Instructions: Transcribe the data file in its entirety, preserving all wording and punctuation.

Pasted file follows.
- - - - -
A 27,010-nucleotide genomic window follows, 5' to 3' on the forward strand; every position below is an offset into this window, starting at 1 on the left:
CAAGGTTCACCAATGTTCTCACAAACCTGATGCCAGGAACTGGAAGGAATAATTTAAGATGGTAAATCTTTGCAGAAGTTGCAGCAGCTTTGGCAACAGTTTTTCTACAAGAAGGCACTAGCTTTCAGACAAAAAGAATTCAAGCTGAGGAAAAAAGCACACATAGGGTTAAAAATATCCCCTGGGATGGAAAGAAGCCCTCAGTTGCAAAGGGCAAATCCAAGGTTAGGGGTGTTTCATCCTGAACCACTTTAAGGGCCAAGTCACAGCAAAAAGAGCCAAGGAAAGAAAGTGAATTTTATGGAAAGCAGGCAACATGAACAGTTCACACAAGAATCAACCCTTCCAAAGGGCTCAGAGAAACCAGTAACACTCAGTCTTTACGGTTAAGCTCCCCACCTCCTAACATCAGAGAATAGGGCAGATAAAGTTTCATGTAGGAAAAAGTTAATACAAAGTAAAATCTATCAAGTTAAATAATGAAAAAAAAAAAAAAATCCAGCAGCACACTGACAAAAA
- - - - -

A 27,010-nucleotide genomic window follows, 5' to 3' on the forward strand; every position below is an offset into this window, starting at 1 on the left:
CAAGGTTCACCAATGTTCTCACAAACCTGATGCCAGGAACTGGAAGGAATAATTTAAGATGGTAAATCTTTGCAGAAGTTGCAGCAGCTTTGGCAACAGTTTTTCTACAAGAAGGCACTAGCTTTCAGACAAAAAGAATTCAAGCTGAGGAAAAAAGCACACATAGGGTTAAAAATATCCCCTGGGATGGAAAGAAGCCCTCAGTTGCAAAGGGCAAATCCAAGGTTAGGGGTGTTTCATCCTGAACCACTTTAAGGGCCAAGTCACAGCAAAAAGAGCCAAGGAAAGAAAGTGAATTTTATGGAAAGCAGGCAACATGAACAGTTCACACAAGAATCAACCCTTCCAAAGGGCTCAGAGAAACCAGTAACACTCAGTCTTTACGGTTAAGCTCCCCACCTCCTAACATCAGAGAATAGGGCAGATAAAGTTTCATGTAGGAAAAAGTTAATACAAAGTAAAATCTATCAAGTTAAATAATGAAAAAAAAAAAAAAATCCAGCAGCACACTGACAAAAA